In what's been the resignation heard round the world, Uber founder Travis Kalanick has officially stepped down as CEO of the ridehailing giant. Before his resignation, Kalanick had led Uber through a troubled year, sitting in the top spot amid a laundry list of problems, including lawsuits, management shakeups and allegations of rampant sexism.
Kalanick's exit came amid intense pressure from Uber investors including Benchmark, First Round Capital and Menlo Ventures, as first reported by The New York Times. A week earlier, he had announced a leave of absence from the company he helped found, saying he was taking time to "work on Travis 2.0." But the temporary leave apparently wasn't enough for Uber's investors, who reportedly demanded a leadership change in a letter called "Moving Uber Forward."
Although much of the news surrounding Uber's struggles has been dramatic, it's not uncommon for CEOs to temporarily or permanently leave the companies they helped build.
We've put together a list of seven other chief executives who have left top positions at VC-backed companies (four of the startups eventually exited, one has gone bankrupt, and two are still private but in financial trouble). Some of the execs have returned, and some have not.
Rob Kalin: Etsy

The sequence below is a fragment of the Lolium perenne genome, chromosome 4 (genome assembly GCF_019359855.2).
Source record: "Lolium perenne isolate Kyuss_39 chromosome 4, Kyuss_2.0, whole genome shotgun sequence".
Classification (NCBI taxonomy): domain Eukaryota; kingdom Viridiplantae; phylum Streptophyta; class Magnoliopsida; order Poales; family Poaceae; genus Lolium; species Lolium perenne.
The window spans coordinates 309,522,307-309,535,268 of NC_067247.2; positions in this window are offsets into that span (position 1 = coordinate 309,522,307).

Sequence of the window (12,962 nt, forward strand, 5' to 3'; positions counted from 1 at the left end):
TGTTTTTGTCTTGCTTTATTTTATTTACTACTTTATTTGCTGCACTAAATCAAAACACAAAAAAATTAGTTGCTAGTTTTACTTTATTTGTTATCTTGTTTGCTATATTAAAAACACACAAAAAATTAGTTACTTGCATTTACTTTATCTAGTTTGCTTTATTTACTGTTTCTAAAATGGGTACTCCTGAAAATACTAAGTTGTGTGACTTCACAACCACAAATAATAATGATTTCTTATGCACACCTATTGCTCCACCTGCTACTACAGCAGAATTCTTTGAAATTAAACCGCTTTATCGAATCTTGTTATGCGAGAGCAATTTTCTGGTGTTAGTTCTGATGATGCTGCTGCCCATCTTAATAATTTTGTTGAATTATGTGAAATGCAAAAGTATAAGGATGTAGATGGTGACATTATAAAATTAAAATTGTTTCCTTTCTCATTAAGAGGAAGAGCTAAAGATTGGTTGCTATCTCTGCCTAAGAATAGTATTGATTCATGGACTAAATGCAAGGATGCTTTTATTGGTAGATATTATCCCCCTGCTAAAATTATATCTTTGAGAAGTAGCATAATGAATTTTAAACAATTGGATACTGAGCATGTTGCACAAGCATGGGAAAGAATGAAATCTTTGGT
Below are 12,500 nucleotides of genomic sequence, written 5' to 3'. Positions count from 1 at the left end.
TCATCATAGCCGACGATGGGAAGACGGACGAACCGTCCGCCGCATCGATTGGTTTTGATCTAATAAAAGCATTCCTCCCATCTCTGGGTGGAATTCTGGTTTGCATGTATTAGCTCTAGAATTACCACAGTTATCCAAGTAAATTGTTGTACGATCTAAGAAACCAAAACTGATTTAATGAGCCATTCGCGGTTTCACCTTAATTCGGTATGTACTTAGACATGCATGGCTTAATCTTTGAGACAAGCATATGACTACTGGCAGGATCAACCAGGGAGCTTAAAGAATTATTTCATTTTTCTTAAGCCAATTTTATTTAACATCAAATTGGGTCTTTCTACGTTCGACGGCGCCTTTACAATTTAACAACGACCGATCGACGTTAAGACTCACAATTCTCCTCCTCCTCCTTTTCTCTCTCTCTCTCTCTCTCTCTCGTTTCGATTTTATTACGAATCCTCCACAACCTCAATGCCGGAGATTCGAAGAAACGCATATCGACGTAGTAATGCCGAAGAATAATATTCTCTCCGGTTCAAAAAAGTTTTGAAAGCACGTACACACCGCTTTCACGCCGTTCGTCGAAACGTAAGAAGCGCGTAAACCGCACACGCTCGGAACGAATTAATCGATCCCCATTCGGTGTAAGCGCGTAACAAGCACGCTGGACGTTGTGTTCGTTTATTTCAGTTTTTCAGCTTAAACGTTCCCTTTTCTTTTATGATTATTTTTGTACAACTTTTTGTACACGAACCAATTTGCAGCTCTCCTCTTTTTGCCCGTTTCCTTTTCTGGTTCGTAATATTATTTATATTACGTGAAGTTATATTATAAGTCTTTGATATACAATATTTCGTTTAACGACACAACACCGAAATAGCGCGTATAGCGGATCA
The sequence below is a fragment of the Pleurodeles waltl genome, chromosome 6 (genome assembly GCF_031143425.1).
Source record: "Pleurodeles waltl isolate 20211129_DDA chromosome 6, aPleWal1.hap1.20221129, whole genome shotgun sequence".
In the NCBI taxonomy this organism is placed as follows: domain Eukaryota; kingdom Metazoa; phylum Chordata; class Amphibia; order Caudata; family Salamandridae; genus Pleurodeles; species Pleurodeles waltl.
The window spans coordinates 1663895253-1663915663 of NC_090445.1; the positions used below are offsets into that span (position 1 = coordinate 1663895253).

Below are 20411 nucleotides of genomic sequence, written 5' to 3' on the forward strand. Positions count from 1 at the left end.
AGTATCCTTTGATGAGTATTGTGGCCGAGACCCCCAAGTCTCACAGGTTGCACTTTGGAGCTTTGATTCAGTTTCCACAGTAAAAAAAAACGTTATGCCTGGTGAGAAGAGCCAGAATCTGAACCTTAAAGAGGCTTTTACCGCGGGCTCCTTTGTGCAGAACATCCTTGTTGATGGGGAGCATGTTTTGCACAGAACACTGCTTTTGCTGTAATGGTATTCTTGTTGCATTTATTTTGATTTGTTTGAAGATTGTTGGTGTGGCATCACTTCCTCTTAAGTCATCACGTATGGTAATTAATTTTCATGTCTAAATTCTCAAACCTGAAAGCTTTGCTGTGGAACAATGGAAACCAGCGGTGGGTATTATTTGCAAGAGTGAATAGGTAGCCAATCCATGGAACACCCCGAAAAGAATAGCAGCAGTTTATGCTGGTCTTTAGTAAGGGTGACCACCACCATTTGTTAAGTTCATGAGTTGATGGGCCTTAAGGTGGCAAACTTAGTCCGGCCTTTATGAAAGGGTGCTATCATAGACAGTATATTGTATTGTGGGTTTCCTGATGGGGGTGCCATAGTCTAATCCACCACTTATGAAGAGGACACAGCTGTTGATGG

Rob Kalin co-founded Etsy, the ecommerce website focused on handmade items, in 2005—but his tenure as its leader didn't last. He stepped down from the CEO role twice: In 2008, he ceded the position to former NPR executive Maria Thomas but was back at the helm a year later. Then, in 2011, he was replaced by Chad Dickerson, who led the company until this year. Before Kalin was ousted, he was widely criticized as an ineffective, unprepared leader. In a scathing article about Etsy and Kalin on Inc., Max Chafkin wrote, “Today, Kalin is socially awkward, reticent, and given to eccentricities that can seem downright crazy. … And yet somehow this same Rob Kalin sits atop a fast-growing company that is the toast of the business elite he purports to despise.” A few months after the article appeared, Kalin was out. And after raising more than $100 million in VC funding, Etsy eventually went public in 2015 in a $266.6 million IPO.
Parker Conrad: Zenefits
HR software provider Zenefits and its founder, Parker Conrad, were once Silicon Valley success stories: In May 2016, with Conrad at the helm, the company secured a $513 million Series C that valued it at $4.5 billion. But over the past year, things have taken a serious downturn, both for the company and its founder. Zenefits began its descent last November, when BuzzFeed released a report about employees operating as insurance brokers without proper licensing. Over the next several months, articles surfaced about the company's problematic culture, including issues with sex and alcohol. Conrad ultimately stepped down in February. He's since become the CEO of a company called Rippling, another HR startup he helped found, which has so far raised $7 million in VC funding.
Jack Dorsey: Twitter